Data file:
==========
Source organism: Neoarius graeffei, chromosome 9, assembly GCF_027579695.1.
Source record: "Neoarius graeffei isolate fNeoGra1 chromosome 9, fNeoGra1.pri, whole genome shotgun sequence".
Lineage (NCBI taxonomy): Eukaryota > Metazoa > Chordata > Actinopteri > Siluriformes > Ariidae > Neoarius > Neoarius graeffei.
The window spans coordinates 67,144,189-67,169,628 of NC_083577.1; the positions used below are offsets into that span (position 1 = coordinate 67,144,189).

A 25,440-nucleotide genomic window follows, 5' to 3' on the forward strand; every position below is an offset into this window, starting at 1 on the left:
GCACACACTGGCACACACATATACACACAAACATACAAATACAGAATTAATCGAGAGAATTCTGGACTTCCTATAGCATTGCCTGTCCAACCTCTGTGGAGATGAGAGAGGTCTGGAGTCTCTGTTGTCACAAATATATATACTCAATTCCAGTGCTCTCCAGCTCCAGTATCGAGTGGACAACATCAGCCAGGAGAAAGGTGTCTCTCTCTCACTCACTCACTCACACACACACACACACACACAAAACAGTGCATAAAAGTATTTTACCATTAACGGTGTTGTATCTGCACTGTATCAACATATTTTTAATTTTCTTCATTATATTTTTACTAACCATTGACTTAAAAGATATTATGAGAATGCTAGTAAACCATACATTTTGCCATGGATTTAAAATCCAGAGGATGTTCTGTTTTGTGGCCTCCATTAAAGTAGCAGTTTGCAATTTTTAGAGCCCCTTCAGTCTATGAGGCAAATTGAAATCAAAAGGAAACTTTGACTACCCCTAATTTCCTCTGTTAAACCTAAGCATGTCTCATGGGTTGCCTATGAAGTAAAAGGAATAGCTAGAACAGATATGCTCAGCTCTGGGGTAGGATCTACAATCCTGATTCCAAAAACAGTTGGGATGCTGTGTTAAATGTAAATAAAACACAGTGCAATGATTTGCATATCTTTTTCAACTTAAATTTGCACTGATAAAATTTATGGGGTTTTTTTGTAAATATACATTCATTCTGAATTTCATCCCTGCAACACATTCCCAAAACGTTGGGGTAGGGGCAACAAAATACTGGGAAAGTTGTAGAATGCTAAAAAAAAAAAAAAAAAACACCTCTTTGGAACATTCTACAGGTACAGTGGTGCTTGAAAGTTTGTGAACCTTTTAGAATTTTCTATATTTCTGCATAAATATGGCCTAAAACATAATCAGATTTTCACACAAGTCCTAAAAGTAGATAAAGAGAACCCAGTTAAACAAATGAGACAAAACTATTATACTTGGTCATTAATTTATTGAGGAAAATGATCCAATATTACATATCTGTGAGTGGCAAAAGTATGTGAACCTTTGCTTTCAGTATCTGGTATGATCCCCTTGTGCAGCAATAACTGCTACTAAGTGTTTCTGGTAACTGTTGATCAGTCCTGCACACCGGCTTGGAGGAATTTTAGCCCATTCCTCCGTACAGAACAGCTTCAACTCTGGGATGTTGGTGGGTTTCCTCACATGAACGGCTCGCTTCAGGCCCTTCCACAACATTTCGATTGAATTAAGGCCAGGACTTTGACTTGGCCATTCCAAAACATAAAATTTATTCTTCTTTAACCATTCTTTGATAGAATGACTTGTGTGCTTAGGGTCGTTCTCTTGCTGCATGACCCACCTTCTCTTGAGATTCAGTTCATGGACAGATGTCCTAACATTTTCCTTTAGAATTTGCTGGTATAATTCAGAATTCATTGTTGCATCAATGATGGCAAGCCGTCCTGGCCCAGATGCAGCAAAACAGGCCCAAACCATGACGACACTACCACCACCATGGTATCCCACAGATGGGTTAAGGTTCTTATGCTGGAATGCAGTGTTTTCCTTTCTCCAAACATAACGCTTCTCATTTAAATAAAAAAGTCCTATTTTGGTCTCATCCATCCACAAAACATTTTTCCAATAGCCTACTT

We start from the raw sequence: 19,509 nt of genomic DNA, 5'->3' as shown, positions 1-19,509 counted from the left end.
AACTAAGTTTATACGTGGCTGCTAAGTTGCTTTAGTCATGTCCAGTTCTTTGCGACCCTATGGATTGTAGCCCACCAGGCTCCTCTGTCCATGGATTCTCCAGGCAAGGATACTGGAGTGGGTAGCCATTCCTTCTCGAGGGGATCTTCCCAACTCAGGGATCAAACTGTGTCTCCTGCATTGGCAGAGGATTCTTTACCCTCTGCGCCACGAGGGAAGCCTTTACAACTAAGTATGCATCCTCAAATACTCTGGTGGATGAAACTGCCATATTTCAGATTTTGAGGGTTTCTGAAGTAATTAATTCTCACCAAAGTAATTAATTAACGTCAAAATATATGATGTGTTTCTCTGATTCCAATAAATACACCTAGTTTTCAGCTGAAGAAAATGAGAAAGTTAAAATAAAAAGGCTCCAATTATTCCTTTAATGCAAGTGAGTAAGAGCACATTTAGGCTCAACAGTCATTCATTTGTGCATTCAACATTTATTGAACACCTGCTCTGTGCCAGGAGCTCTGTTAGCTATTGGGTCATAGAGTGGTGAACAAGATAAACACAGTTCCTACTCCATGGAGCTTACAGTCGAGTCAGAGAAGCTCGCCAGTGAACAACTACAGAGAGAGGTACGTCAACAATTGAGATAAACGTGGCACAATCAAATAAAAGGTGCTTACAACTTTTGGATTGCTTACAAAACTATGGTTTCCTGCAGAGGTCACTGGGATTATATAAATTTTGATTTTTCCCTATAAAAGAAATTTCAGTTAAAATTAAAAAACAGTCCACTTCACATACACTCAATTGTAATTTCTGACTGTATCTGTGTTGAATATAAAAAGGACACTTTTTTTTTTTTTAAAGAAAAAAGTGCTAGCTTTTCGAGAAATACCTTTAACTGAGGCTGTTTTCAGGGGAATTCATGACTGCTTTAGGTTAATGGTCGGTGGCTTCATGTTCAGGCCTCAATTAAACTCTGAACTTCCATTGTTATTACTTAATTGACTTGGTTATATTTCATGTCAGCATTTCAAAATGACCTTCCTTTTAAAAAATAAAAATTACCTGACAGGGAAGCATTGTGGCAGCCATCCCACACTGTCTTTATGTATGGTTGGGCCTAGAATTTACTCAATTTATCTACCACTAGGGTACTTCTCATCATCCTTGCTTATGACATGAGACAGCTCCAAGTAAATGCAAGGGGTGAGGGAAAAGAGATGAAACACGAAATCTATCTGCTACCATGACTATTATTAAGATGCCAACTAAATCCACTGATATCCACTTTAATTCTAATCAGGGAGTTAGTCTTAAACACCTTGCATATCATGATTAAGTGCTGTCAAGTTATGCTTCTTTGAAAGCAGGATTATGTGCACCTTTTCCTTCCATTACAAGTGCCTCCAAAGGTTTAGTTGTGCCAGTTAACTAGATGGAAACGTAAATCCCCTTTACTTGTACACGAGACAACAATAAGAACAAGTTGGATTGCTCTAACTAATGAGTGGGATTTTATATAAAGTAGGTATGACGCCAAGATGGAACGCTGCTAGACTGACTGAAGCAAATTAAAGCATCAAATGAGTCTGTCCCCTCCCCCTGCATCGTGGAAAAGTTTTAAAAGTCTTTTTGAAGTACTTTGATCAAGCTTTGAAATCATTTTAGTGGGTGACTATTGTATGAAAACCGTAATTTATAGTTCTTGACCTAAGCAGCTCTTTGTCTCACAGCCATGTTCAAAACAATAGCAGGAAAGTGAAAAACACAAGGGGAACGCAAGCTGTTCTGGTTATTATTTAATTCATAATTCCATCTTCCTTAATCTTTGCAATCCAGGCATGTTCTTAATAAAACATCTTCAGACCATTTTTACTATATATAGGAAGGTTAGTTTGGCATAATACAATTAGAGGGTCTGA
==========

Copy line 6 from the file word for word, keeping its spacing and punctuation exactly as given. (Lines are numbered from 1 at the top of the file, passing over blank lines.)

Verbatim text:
GCACACACTGGCACACACATATACACACAAACATACAAATACAGAATTAATCGAGAGAATTCTGGACTTCCTATAGCATTGCCTGTCCAACCTCTGTGGAGATGAGAGAGGTCTGGAGTCTCTGTTGTCACAAATATATATACTCAATTCCAGTGCTCTCCAGCTCCAGTATCGAGTGGACAACATCAGCCAGGAGAAAGGTGTCTCTCTCTCACTCACTCACTCACACACACACACACACACACAAAACAGTGCATAAAAGTATTTTACCATTAACGGTGTTGTATCTGCACTGTATCAACATATTTTTAATTTTCTTCATTATATTTTTACTAACCATTGACTTAAAAGATATTATGAGAATGCTAGTAAACCATACATTTTGCCATGGATTTAAAATCCAGAGGATGTTCTGTTTTGTGGCCTCCATTAAAGTAGCAGTTTGCAATTTTTAGAGCCCCTTCAGTCTATGAGGCAAATTGAAATCAAAAGGAAACTTTGACTACCCCTAATTTCCTCTGTTAAACCTAAGCATGTCTCATGGGTTGCCTATGAAGTAAAAGGAATAGCTAGAACAGATATGCTCAGCTCTGGGGTAGGATCTACAATCCTGATTCCAAAAACAGTTGGGATGCTGTGTTAAATGTAAATAAAACACAGTGCAATGATTTGCATATCTTTTTCAACTTAAATTTGCACTGATAAAATTTATGGGGTTTTTTTGTAAATATACATTCATTCTGAATTTCATCCCTGCAACACATTCCCAAAACGTTGGGGTAGGGGCAACAAAATACTGGGAAAGTTGTAGAATGCTAAAAAAAAAAAAAAAAAACACCTCTTTGGAACATTCTACAGGTACAGTGGTGCTTGAAAGTTTGTGAACCTTTTAGAATTTTCTATATTTCTGCATAAATATGGCCTAAAACATAATCAGATTTTCACACAAGTCCTAAAAGTAGATAAAGAGAACCCAGTTAAACAAATGAGACAAAACTATTATACTTGGTCATTAATTTATTGAGGAAAATGATCCAATATTACATATCTGTGAGTGGCAAAAGTATGTGAACCTTTGCTTTCAGTATCTGGTATGATCCCCTTGTGCAGCAATAACTGCTACTAAGTGTTTCTGGTAACTGTTGATCAGTCCTGCACACCGGCTTGGAGGAATTTTAGCCCATTCCTCCGTACAGAACAGCTTCAACTCTGGGATGTTGGTGGGTTTCCTCACATGAACGGCTCGCTTCAGGCCCTTCCACAACATTTCGATTGAATTAAGGCCAGGACTTTGACTTGGCCATTCCAAAACATAAAATTTATTCTTCTTTAACCATTCTTTGATAGAATGACTTGTGTGCTTAGGGTCGTTCTCTTGCTGCATGACCCACCTTCTCTTGAGATTCAGTTCATGGACAGATGTCCTAACATTTTCCTTTAGAATTTGCTGGTATAATTCAGAATTCATTGTTGCATCAATGATGGCAAGCCGTCCTGGCCCAGATGCAGCAAAACAGGCCCAAACCATGACGACACTACCACCACCATGGTATCCCACAGATGGGTTAAGGTTCTTATGCTGGAATGCAGTGTTTTCCTTTCTCCAAACATAACGCTTCTCATTTAAATAAAAAAGTCCTATTTTGGTCTCATCCATCCACAAAACATTTTTCCAATAGCCTACTT